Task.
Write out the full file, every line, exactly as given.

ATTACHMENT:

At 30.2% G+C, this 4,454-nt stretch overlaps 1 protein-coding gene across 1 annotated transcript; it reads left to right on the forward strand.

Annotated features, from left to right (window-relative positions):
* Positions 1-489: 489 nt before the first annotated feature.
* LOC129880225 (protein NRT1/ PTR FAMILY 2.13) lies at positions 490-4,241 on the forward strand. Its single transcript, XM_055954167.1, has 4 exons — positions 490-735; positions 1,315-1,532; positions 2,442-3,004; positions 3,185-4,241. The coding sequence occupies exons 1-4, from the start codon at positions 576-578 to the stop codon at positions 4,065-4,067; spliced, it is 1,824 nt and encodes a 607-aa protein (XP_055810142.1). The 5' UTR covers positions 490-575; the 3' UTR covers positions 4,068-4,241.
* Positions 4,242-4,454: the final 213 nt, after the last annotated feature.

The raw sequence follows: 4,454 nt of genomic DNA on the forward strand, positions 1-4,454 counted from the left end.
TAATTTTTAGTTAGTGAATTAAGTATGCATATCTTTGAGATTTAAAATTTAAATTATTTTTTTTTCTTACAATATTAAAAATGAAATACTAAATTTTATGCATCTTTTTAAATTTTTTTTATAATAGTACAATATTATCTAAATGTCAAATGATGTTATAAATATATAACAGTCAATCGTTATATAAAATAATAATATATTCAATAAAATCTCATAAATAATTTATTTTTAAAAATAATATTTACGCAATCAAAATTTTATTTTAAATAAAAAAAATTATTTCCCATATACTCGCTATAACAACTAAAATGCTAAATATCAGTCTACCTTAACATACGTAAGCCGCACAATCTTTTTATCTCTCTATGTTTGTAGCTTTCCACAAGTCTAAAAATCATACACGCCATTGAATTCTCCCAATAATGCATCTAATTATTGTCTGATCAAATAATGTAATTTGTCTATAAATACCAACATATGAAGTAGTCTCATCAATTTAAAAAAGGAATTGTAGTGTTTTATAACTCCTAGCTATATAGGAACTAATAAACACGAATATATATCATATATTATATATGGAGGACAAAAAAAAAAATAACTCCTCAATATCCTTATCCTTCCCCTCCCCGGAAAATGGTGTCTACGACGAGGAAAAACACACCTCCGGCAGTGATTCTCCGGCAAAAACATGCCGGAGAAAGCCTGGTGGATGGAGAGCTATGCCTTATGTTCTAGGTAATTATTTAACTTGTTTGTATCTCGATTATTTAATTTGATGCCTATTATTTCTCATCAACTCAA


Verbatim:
At 30.2% G+C, this 4,454-nt stretch overlaps 1 protein-coding gene across 1 annotated transcript; it reads left to right on the forward strand.

Annotated features, from left to right (window-relative positions):
* Positions 1-489: 489 nt before the first annotated feature.
* LOC129880225 (protein NRT1/ PTR FAMILY 2.13) lies at positions 490-4,241 on the forward strand. Its single transcript, XM_055954167.1, has 4 exons — positions 490-735; positions 1,315-1,532; positions 2,442-3,004; positions 3,185-4,241. The coding sequence occupies exons 1-4, from the start codon at positions 576-578 to the stop codon at positions 4,065-4,067; spliced, it is 1,824 nt and encodes a 607-aa protein (XP_055810142.1). The 5' UTR covers positions 490-575; the 3' UTR covers positions 4,068-4,241.
* Positions 4,242-4,454: the final 213 nt, after the last annotated feature.

The raw sequence follows: 4,454 nt of genomic DNA on the forward strand, positions 1-4,454 counted from the left end.
TAATTTTTAGTTAGTGAATTAAGTATGCATATCTTTGAGATTTAAAATTTAAATTATTTTTTTTTCTTACAATATTAAAAATGAAATACTAAATTTTATGCATCTTTTTAAATTTTTTTTATAATAGTACAATATTATCTAAATGTCAAATGATGTTATAAATATATAACAGTCAATCGTTATATAAAATAATAATATATTCAATAAAATCTCATAAATAATTTATTTTTAAAAATAATATTTACGCAATCAAAATTTTATTTTAAATAAAAAAAATTATTTCCCATATACTCGCTATAACAACTAAAATGCTAAATATCAGTCTACCTTAACATACGTAAGCCGCACAATCTTTTTATCTCTCTATGTTTGTAGCTTTCCACAAGTCTAAAAATCATACACGCCATTGAATTCTCCCAATAATGCATCTAATTATTGTCTGATCAAATAATGTAATTTGTCTATAAATACCAACATATGAAGTAGTCTCATCAATTTAAAAAAGGAATTGTAGTGTTTTATAACTCCTAGCTATATAGGAACTAATAAACACGAATATATATCATATATTATATATGGAGGACAAAAAAAAAAATAACTCCTCAATATCCTTATCCTTCCCCTCCCCGGAAAATGGTGTCTACGACGAGGAAAAACACACCTCCGGCAGTGATTCTCCGGCAAAAACATGCCGGAGAAAGCCTGGTGGATGGAGAGCTATGCCTTATGTTCTAGGTAATTATTTAACTTGTTTGTATCTCGATTATTTAATTTGATGCCTATTATTTCTCATCAACTCAA